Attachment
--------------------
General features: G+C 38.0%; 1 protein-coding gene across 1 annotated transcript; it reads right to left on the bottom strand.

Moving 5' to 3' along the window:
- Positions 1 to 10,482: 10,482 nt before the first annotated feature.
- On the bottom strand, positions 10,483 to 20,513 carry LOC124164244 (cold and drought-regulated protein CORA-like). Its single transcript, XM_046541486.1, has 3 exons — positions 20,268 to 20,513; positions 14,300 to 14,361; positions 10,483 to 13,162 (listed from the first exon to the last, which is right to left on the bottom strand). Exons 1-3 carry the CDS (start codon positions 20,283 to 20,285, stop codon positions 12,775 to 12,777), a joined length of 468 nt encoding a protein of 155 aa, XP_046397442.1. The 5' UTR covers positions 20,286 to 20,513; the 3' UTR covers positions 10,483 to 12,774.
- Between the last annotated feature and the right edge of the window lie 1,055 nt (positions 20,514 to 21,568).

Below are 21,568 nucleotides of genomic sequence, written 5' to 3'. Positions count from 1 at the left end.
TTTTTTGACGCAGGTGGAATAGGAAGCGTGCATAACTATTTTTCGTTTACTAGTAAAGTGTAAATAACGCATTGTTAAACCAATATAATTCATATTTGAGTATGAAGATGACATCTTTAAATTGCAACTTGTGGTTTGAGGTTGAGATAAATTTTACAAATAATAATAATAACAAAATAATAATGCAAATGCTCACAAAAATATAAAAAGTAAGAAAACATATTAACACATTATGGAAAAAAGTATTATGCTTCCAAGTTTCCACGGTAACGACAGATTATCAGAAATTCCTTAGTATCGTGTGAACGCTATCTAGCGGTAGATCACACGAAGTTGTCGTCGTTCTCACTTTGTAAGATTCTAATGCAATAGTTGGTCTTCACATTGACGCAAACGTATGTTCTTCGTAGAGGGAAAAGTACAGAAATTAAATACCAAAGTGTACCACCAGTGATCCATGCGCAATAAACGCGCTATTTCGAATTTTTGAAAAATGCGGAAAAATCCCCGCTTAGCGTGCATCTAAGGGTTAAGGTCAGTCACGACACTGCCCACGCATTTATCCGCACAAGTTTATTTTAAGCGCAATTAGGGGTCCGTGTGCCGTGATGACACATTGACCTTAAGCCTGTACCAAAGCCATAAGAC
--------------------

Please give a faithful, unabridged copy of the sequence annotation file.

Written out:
General features: G+C 38.0%; 1 protein-coding gene across 1 annotated transcript; it reads right to left on the bottom strand.

Moving 5' to 3' along the window:
- Positions 1 to 10,482: 10,482 nt before the first annotated feature.
- On the bottom strand, positions 10,483 to 20,513 carry LOC124164244 (cold and drought-regulated protein CORA-like). Its single transcript, XM_046541486.1, has 3 exons — positions 20,268 to 20,513; positions 14,300 to 14,361; positions 10,483 to 13,162 (listed from the first exon to the last, which is right to left on the bottom strand). Exons 1-3 carry the CDS (start codon positions 20,283 to 20,285, stop codon positions 12,775 to 12,777), a joined length of 468 nt encoding a protein of 155 aa, XP_046397442.1. The 5' UTR covers positions 20,286 to 20,513; the 3' UTR covers positions 10,483 to 12,774.
- Between the last annotated feature and the right edge of the window lie 1,055 nt (positions 20,514 to 21,568).

Below are 21,568 nucleotides of genomic sequence, written 5' to 3'. Positions count from 1 at the left end.
TTTTTTGACGCAGGTGGAATAGGAAGCGTGCATAACTATTTTTCGTTTACTAGTAAAGTGTAAATAACGCATTGTTAAACCAATATAATTCATATTTGAGTATGAAGATGACATCTTTAAATTGCAACTTGTGGTTTGAGGTTGAGATAAATTTTACAAATAATAATAATAACAAAATAATAATGCAAATGCTCACAAAAATATAAAAAGTAAGAAAACATATTAACACATTATGGAAAAAAGTATTATGCTTCCAAGTTTCCACGGTAACGACAGATTATCAGAAATTCCTTAGTATCGTGTGAACGCTATCTAGCGGTAGATCACACGAAGTTGTCGTCGTTCTCACTTTGTAAGATTCTAATGCAATAGTTGGTCTTCACATTGACGCAAACGTATGTTCTTCGTAGAGGGAAAAGTACAGAAATTAAATACCAAAGTGTACCACCAGTGATCCATGCGCAATAAACGCGCTATTTCGAATTTTTGAAAAATGCGGAAAAATCCCCGCTTAGCGTGCATCTAAGGGTTAAGGTCAGTCACGACACTGCCCACGCATTTATCCGCACAAGTTTATTTTAAGCGCAATTAGGGGTCCGTGTGCCGTGATGACACATTGACCTTAAGCCTGTACCAAAGCCATAAGAC